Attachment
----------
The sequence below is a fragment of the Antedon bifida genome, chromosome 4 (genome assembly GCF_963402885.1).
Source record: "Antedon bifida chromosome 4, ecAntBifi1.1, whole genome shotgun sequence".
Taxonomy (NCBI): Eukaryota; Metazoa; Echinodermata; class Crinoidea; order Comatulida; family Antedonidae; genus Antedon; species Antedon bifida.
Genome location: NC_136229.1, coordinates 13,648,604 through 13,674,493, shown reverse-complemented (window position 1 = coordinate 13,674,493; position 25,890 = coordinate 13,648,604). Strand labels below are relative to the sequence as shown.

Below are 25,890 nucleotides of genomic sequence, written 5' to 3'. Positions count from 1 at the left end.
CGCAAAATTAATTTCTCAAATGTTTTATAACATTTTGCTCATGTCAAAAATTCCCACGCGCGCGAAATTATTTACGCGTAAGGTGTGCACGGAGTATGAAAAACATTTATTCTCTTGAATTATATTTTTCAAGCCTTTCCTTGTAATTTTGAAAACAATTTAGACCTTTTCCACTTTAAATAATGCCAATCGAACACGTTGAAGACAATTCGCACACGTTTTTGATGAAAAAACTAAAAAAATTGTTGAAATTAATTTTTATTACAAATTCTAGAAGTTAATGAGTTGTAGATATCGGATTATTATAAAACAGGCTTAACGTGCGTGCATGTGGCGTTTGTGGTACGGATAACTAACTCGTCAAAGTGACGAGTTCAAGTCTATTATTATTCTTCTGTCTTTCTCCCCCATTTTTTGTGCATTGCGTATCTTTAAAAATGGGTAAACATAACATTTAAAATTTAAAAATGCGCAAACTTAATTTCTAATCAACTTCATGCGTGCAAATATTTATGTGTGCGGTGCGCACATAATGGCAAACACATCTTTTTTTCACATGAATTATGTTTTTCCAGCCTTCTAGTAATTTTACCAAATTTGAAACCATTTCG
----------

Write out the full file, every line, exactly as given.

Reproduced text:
The sequence below is a fragment of the Antedon bifida genome, chromosome 4 (genome assembly GCF_963402885.1).
Source record: "Antedon bifida chromosome 4, ecAntBifi1.1, whole genome shotgun sequence".
Taxonomy (NCBI): Eukaryota; Metazoa; Echinodermata; class Crinoidea; order Comatulida; family Antedonidae; genus Antedon; species Antedon bifida.
Genome location: NC_136229.1, coordinates 13,648,604 through 13,674,493, shown reverse-complemented (window position 1 = coordinate 13,674,493; position 25,890 = coordinate 13,648,604). Strand labels below are relative to the sequence as shown.

Below are 25,890 nucleotides of genomic sequence, written 5' to 3'. Positions count from 1 at the left end.
CGCAAAATTAATTTCTCAAATGTTTTATAACATTTTGCTCATGTCAAAAATTCCCACGCGCGCGAAATTATTTACGCGTAAGGTGTGCACGGAGTATGAAAAACATTTATTCTCTTGAATTATATTTTTCAAGCCTTTCCTTGTAATTTTGAAAACAATTTAGACCTTTTCCACTTTAAATAATGCCAATCGAACACGTTGAAGACAATTCGCACACGTTTTTGATGAAAAAACTAAAAAAATTGTTGAAATTAATTTTTATTACAAATTCTAGAAGTTAATGAGTTGTAGATATCGGATTATTATAAAACAGGCTTAACGTGCGTGCATGTGGCGTTTGTGGTACGGATAACTAACTCGTCAAAGTGACGAGTTCAAGTCTATTATTATTCTTCTGTCTTTCTCCCCCATTTTTTGTGCATTGCGTATCTTTAAAAATGGGTAAACATAACATTTAAAATTTAAAAATGCGCAAACTTAATTTCTAATCAACTTCATGCGTGCAAATATTTATGTGTGCGGTGCGCACATAATGGCAAACACATCTTTTTTTCACATGAATTATGTTTTTCCAGCCTTCTAGTAATTTTACCAAATTTGAAACCATTTCG